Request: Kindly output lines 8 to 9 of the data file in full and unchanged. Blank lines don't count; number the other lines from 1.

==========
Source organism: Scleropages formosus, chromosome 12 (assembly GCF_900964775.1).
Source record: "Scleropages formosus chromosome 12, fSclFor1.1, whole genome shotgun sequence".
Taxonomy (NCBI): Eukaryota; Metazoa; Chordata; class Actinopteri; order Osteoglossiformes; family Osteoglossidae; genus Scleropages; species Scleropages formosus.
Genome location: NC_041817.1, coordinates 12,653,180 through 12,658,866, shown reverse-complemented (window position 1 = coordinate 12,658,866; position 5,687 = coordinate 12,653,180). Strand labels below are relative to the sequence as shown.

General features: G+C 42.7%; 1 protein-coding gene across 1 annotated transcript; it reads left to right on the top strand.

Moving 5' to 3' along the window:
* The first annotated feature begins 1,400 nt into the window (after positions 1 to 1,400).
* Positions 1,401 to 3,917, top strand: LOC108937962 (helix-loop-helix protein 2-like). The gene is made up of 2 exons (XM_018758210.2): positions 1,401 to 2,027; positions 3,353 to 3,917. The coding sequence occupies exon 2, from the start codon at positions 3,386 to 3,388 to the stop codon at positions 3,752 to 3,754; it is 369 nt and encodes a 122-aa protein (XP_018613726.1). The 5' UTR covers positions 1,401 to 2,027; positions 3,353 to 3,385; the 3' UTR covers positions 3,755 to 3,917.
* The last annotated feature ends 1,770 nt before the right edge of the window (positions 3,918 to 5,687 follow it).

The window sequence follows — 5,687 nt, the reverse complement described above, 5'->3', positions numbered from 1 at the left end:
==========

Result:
* Positions 1,401 to 3,917, top strand: LOC108937962 (helix-loop-helix protein 2-like). The gene is made up of 2 exons (XM_018758210.2): positions 1,401 to 2,027; positions 3,353 to 3,917. The coding sequence occupies exon 2, from the start codon at positions 3,386 to 3,388 to the stop codon at positions 3,752 to 3,754; it is 369 nt and encodes a 122-aa protein (XP_018613726.1). The 5' UTR covers positions 1,401 to 2,027; positions 3,353 to 3,385; the 3' UTR covers positions 3,755 to 3,917.
* The last annotated feature ends 1,770 nt before the right edge of the window (positions 3,918 to 5,687 follow it).